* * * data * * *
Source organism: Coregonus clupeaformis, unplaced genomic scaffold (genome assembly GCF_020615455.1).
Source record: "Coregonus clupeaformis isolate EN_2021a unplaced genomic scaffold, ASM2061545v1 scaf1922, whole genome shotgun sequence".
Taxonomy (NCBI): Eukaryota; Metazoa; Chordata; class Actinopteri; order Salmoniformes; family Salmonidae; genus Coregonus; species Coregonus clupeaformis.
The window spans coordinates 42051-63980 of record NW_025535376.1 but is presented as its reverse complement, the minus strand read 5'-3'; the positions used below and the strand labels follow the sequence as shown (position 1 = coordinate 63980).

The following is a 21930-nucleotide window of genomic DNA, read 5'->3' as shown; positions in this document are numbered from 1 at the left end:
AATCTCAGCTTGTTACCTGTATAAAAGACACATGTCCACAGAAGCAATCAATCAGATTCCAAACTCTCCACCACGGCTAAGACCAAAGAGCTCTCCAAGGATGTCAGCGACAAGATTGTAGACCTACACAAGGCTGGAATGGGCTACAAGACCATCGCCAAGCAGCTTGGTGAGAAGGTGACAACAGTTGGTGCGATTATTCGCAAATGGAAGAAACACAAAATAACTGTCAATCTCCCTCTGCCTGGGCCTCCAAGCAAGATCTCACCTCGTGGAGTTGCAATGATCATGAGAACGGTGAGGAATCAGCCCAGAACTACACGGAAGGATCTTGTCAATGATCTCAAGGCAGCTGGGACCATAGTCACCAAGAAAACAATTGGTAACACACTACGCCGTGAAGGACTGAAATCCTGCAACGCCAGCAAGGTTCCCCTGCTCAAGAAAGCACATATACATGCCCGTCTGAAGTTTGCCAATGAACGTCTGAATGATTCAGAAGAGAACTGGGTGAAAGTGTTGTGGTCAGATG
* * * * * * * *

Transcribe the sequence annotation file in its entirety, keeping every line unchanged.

Source organism: Coregonus clupeaformis, unplaced genomic scaffold (genome assembly GCF_020615455.1).
Source record: "Coregonus clupeaformis isolate EN_2021a unplaced genomic scaffold, ASM2061545v1 scaf1922, whole genome shotgun sequence".
Taxonomy (NCBI): Eukaryota; Metazoa; Chordata; class Actinopteri; order Salmoniformes; family Salmonidae; genus Coregonus; species Coregonus clupeaformis.
The window spans coordinates 42051-63980 of record NW_025535376.1 but is presented as its reverse complement, the minus strand read 5'-3'; the positions used below and the strand labels follow the sequence as shown (position 1 = coordinate 63980).

The following is a 21930-nucleotide window of genomic DNA, read 5'->3' as shown; positions in this document are numbered from 1 at the left end:
AATCTCAGCTTGTTACCTGTATAAAAGACACATGTCCACAGAAGCAATCAATCAGATTCCAAACTCTCCACCACGGCTAAGACCAAAGAGCTCTCCAAGGATGTCAGCGACAAGATTGTAGACCTACACAAGGCTGGAATGGGCTACAAGACCATCGCCAAGCAGCTTGGTGAGAAGGTGACAACAGTTGGTGCGATTATTCGCAAATGGAAGAAACACAAAATAACTGTCAATCTCCCTCTGCCTGGGCCTCCAAGCAAGATCTCACCTCGTGGAGTTGCAATGATCATGAGAACGGTGAGGAATCAGCCCAGAACTACACGGAAGGATCTTGTCAATGATCTCAAGGCAGCTGGGACCATAGTCACCAAGAAAACAATTGGTAACACACTACGCCGTGAAGGACTGAAATCCTGCAACGCCAGCAAGGTTCCCCTGCTCAAGAAAGCACATATACATGCCCGTCTGAAGTTTGCCAATGAACGTCTGAATGATTCAGAAGAGAACTGGGTGAAAGTGTTGTGGTCAGATG